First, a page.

Pauline Brun began her training in classical and contemporary dance at the Conservatoire Régional de Nice before entering the École Supérieure d’Arts Plastiques, the Villa Arson, and then the École Nationale Supérieure des Beaux-Arts de Paris where she developed her work in sculpture, installation and video. It is since her plastic research that she redirects herself towards dance and performance and integrates the ex.e.r.ce training at the National Choreographic Center of Montpellier. There, she experimented with stage space, developed a choreographic work and began various collaborations on dramaturgical and scenographic issues. Invited for the Museum On/Off exhibition at the Centre Georges Pompidou in 2016, she wrote the performance GRAND BAIN for the space of the permanent collection. For the Nuit Européenne des Musées at MAC VAL, she presents the performance ÉTALON PAR DÉFAUT. She also participates in group exhibitions with installations and videos. In addition, she is a performer, accompanies the staging or designs spaces for choreographers Fanny De Chaillé, Paula Pi, Pauline Simon, Ingrid Berger Myhre and Gaetan Bulourde.
To approach Pauline Brun’s work, one would have to start immediately by isolating two spaces: the physical, geographical or architectural one, the one that finally delimits, and the more metaphysical one, of creation, of the very logic of the work in progress. These two spaces have their own parameters. They have their own rules and laws and allow the artist to operate within a framework that imposes its limits, the contexts that govern it. Pauline Brun’s work is therefore an attempt to apply within these limits, a succession of operations, gestures that will push back these boundaries and in doing so, erase them to create a third space which is that of the work.
A space that will bring them all together to capture, in one movement, the vibrations and friction of elements that at first seemed to be isolated, but which suddenly, and together, make sense. If we isolate from the start two spaces, perhaps we can also evoke two gestures which are their own: the turning around, and the injection of narrative processes. Pauline Brun’s works are thought for spaces. It will always be a work that will echo the place that is supposed to house it. Thus, the challenge of the work is to use the constraints of the place in order to bring about an upheaval that I call here inversion. Here, a wooden plank is transformed into a suspended surface, a necessity of the form by the action of the paint which imposes its weight and these physical properties for a drying time. There the walls or partitions are used as raw material for the elaboration of a sculpture, of which one could not say whether it is a sculpture or the base waiting for his work. It seems that the wall itself has set itself in motion and in movement and that, in a great effort, it has managed to push back the material that encircled and constituted it, thus extracting itself from its condition. The space itself, caught in its physical constraints, is thus treated as a material that the artist comes to sculpt as he pleases, pulling, twisting and pushing it to the extreme. Isolating these elements, taking them out of their initial context and turning them over to make them what they are not, is therefore to ask the question of what they are. It is by asking this question that narrative games begin. The artist voluntarily leaves his trace in the manipulation of these spaces, and plays with it. Blurring the tracks, creating false ones, erasing some, accentuating the line at times. Isolating the constituent material from the space and treating it as an object is to give it a body. The works and the space thus bear the traces of their own history, of which we can never say whether they are part of a fiction or document the actual realization of the plastic work. A body bearing the stigmata of a game or a confrontation between it and the artist. A whole poetic and imaginative vocabulary is thus deployed which makes the bodies reason among themselves, the materials and the forms. The cut-out of the partition reveals the wall that supports it, thus stratifying the architecture of the White Cube to better reveal its double belonging, in time and space, to the theoretical and architectural universe. In the same gesture, the White Cube returns to its condition as a historical object, the one that can be told.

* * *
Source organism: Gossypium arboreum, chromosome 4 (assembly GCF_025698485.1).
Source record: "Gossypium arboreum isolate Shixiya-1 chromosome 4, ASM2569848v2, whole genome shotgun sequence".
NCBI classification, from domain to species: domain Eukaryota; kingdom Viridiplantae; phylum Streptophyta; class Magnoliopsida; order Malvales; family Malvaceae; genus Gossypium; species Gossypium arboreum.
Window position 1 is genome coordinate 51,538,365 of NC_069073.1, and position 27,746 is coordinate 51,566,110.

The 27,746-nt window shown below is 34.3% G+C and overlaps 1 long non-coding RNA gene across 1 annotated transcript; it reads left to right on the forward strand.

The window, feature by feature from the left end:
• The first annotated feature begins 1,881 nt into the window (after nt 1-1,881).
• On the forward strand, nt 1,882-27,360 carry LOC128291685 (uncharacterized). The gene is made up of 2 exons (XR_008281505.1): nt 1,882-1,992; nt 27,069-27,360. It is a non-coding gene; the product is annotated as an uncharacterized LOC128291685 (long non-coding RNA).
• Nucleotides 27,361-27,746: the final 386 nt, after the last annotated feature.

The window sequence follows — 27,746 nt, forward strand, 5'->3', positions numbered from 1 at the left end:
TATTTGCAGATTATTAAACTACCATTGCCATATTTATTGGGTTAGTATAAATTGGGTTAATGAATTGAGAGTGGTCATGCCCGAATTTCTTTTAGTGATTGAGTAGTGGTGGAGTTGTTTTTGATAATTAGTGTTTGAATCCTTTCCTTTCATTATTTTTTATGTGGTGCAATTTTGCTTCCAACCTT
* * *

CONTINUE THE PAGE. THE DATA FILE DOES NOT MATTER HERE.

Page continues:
And if the artist leaves traces, proofs of her passage, it is because Pauline Brun’s work is ultimately nothing other than the practice of these spaces. It is through the experience of manipulating these different objects that the work appears. It is because the partition of the wall has become sculpture, that the space can be read in its poetic dimension, revealing the story it carries, a story that would not have been revealed if the artist’s gesture had not discovered it. It is thus indeed a base that one observes, the very one that supports the practice and the experience which, thus, joined together in a gesture make work. In the end, it is through the body, and through the body of the artist so often staged or brought into play in her work (and we suddenly make the link between this red surface taken in her time off and the costume that the artist wears in some of her videos, a work that is not presented here and which therefore allows the time necessary to clean and dry the costume), that Pauline Brun unveils the spaces in which her work takes shape. And it is through the experience of these spaces that she manages to create the one in which the work of art unfolds.
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